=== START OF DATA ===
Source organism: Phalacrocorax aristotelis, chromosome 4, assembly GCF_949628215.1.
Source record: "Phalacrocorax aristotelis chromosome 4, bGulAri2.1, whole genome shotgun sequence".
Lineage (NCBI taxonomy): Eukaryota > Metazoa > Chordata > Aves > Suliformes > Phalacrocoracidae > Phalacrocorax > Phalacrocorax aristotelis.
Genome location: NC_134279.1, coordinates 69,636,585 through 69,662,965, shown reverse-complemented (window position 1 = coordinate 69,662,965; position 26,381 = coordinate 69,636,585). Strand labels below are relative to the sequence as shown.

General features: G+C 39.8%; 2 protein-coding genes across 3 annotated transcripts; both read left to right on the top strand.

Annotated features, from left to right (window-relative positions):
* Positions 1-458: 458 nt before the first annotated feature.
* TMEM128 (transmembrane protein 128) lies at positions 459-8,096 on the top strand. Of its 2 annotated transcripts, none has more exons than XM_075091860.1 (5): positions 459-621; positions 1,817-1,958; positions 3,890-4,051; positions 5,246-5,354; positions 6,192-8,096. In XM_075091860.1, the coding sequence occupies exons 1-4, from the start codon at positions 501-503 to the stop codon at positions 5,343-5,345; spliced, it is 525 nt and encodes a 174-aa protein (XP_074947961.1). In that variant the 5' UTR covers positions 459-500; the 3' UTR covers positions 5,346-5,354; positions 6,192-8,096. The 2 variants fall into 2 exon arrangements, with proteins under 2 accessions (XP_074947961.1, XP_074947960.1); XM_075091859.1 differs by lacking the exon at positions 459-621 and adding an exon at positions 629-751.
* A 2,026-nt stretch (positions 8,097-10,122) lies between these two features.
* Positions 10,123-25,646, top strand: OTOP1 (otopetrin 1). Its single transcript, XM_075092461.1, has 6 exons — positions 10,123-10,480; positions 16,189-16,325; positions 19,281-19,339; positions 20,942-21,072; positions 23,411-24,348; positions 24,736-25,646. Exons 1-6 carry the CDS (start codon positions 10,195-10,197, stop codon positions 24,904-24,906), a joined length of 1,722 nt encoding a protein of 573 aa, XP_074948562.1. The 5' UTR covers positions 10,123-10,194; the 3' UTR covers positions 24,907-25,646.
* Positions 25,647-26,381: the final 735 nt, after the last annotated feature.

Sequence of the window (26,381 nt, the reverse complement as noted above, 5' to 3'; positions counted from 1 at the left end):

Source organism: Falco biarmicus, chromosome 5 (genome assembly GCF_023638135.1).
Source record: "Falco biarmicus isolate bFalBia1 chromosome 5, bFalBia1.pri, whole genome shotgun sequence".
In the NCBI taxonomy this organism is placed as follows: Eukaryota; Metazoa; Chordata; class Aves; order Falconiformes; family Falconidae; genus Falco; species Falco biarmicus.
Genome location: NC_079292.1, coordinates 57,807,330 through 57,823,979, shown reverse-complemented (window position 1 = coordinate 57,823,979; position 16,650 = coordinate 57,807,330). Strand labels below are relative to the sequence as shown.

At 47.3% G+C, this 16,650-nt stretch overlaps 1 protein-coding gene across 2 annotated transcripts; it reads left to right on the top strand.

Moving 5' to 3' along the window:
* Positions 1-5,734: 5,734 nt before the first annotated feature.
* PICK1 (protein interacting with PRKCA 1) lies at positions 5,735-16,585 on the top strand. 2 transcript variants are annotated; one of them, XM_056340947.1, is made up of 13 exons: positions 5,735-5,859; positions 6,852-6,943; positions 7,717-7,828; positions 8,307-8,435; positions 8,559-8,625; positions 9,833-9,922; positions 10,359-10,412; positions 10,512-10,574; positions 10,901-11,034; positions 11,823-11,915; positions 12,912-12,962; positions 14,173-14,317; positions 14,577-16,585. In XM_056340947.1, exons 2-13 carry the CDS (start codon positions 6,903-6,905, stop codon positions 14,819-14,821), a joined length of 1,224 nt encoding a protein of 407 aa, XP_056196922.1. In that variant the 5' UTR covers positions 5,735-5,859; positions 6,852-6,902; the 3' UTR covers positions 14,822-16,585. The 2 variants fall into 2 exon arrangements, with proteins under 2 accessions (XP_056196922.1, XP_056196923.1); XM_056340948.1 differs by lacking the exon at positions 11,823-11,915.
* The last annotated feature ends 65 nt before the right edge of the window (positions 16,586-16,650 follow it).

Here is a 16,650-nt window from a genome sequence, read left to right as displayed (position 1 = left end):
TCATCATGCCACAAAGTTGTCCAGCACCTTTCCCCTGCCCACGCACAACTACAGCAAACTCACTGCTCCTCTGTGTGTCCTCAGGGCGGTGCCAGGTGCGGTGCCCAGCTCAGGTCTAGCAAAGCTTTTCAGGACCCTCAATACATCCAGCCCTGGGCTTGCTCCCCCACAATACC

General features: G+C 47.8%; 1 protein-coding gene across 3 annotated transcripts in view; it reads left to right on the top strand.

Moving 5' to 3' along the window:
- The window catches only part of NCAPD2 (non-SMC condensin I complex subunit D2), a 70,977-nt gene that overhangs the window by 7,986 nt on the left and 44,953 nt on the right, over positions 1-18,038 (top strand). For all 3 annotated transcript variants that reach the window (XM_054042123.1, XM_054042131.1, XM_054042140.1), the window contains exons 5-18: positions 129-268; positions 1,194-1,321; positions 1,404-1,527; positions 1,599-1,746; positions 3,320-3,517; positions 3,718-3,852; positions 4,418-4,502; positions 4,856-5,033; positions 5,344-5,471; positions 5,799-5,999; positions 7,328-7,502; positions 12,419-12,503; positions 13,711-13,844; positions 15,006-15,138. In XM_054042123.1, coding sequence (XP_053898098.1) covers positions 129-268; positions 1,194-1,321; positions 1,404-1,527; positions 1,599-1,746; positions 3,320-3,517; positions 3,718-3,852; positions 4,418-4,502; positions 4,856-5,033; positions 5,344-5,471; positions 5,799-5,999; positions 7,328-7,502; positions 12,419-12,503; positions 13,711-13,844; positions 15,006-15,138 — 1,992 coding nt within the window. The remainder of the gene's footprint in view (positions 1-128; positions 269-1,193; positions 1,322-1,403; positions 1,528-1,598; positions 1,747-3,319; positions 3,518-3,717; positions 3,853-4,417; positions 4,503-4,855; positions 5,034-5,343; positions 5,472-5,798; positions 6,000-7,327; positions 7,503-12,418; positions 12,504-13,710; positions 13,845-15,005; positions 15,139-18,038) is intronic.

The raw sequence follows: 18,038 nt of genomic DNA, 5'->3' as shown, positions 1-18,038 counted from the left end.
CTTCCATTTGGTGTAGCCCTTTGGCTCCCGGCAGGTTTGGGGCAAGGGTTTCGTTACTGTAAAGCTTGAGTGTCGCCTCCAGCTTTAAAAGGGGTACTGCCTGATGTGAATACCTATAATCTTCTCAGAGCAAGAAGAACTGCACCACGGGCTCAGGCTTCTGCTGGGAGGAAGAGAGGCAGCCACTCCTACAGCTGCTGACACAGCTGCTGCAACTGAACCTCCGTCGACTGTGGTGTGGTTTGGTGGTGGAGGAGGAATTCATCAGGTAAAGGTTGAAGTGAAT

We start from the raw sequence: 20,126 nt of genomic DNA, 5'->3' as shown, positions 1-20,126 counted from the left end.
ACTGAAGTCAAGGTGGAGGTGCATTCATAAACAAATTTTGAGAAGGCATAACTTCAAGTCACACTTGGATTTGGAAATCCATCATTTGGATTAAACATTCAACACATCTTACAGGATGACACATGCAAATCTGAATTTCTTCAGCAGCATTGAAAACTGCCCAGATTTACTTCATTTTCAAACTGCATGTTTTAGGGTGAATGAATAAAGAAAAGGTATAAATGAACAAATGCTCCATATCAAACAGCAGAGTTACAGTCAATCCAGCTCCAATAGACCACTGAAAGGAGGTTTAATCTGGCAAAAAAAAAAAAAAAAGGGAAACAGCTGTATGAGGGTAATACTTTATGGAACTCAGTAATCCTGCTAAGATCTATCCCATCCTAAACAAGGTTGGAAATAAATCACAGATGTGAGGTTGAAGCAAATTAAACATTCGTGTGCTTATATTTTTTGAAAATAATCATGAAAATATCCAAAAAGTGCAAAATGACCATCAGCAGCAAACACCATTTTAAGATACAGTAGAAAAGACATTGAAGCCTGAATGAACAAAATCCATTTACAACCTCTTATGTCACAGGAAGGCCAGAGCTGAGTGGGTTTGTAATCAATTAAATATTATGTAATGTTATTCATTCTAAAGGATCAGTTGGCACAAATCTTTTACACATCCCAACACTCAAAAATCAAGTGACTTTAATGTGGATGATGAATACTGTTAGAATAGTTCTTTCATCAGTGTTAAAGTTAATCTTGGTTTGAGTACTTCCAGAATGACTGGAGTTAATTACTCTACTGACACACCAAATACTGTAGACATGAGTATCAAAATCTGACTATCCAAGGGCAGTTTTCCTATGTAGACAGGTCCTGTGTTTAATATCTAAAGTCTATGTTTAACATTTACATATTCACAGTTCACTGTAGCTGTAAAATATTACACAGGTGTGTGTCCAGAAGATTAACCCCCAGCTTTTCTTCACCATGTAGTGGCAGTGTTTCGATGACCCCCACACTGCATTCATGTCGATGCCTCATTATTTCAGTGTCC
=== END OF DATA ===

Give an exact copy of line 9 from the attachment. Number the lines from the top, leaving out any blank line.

* A 2,026-nt stretch (positions 8,097-10,122) lies between these two features.